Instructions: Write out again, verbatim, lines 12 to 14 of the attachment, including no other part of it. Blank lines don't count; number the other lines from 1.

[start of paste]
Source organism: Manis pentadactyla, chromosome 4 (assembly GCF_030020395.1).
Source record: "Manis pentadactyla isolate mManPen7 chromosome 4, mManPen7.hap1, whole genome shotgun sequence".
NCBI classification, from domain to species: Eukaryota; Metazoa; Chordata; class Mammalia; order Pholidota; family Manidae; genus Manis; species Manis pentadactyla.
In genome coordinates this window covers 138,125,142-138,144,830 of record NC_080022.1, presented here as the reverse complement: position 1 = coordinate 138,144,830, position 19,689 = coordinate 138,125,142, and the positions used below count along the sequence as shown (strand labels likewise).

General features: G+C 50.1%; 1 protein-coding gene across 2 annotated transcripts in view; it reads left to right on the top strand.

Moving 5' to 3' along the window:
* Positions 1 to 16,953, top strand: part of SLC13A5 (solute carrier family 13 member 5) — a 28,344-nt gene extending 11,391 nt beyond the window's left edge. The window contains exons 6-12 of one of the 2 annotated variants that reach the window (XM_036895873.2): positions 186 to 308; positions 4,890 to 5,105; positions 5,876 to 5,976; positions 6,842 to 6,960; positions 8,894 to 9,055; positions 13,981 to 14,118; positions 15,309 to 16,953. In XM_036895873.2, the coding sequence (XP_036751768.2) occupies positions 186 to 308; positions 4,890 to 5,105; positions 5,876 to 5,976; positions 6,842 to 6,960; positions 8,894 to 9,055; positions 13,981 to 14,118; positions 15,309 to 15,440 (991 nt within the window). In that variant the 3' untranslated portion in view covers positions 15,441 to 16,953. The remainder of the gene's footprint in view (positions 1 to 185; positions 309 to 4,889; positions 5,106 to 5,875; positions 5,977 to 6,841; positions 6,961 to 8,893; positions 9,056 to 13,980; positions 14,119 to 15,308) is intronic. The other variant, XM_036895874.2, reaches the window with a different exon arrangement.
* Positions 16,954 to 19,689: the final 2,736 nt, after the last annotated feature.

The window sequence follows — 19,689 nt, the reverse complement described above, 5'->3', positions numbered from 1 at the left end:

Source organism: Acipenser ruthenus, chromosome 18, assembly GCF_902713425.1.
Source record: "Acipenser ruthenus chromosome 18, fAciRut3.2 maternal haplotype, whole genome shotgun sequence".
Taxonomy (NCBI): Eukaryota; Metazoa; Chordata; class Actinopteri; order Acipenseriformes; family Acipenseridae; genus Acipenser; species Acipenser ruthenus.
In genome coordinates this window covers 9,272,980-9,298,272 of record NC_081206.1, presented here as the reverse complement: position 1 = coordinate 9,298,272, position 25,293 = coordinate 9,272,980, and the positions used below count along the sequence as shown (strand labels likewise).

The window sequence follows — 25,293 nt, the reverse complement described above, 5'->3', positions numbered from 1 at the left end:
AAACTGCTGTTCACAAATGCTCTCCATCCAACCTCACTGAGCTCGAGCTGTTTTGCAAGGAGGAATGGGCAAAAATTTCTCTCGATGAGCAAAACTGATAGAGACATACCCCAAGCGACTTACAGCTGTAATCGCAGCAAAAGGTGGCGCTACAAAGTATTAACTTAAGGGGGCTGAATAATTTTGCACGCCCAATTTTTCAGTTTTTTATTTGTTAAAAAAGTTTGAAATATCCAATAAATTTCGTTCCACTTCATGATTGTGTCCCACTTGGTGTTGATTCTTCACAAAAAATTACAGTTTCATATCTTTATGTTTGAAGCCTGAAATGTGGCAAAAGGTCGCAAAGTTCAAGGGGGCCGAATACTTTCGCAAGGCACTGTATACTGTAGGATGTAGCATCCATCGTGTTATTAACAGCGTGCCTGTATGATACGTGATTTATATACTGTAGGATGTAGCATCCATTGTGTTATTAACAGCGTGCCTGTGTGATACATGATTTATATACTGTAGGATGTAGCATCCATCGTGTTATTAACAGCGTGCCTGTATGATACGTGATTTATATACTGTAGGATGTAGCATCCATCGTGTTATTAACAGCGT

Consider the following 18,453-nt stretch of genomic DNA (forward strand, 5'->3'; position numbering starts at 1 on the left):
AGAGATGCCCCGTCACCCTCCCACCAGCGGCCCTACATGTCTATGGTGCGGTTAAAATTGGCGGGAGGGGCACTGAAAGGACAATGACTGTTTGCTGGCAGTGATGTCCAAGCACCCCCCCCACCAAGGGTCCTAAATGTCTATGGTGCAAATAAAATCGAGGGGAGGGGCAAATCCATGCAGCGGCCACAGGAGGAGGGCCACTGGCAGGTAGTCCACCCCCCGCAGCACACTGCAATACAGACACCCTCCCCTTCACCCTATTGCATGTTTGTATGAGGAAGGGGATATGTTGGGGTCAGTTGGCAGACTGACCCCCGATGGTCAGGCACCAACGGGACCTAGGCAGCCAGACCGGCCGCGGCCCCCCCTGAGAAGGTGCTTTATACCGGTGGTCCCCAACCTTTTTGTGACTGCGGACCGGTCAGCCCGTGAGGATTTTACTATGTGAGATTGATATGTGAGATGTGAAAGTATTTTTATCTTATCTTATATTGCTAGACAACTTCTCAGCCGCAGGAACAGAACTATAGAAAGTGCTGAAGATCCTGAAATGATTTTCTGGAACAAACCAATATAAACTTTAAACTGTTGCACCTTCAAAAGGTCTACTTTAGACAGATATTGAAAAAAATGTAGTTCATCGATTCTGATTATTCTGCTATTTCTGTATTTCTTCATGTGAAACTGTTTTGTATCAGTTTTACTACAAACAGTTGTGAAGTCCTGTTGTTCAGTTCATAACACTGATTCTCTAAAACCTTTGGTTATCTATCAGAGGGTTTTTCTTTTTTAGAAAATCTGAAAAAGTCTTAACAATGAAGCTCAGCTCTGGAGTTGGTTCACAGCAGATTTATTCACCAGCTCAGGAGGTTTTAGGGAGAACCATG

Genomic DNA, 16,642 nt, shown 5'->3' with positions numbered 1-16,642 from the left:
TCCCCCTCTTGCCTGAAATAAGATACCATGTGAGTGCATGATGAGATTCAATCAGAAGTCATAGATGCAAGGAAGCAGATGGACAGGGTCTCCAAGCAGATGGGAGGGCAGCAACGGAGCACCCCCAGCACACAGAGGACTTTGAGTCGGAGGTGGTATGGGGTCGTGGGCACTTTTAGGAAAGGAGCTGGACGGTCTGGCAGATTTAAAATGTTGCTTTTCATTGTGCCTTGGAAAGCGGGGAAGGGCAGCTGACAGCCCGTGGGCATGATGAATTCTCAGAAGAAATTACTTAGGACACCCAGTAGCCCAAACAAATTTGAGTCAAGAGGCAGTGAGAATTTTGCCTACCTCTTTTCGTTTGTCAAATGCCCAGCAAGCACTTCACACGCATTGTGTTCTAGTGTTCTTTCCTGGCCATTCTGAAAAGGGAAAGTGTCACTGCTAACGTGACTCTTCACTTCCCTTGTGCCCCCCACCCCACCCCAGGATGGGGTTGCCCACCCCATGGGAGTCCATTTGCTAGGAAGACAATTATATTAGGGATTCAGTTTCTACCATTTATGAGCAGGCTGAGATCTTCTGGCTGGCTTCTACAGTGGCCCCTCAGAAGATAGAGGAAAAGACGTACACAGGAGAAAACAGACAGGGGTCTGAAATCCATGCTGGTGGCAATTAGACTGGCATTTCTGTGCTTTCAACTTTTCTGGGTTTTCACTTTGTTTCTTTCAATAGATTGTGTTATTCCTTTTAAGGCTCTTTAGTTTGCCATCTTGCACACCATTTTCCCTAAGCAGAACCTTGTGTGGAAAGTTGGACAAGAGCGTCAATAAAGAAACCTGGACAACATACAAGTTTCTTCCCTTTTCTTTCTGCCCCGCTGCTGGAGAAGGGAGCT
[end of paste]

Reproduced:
Taxonomy (NCBI): Eukaryota; Metazoa; Chordata; class Actinopteri; order Acipenseriformes; family Acipenseridae; genus Acipenser; species Acipenser ruthenus.
In genome coordinates this window covers 9,272,980-9,298,272 of record NC_081206.1, presented here as the reverse complement: position 1 = coordinate 9,298,272, position 25,293 = coordinate 9,272,980, and the positions used below count along the sequence as shown (strand labels likewise).

The window sequence follows — 25,293 nt, the reverse complement described above, 5'->3', positions numbered from 1 at the left end: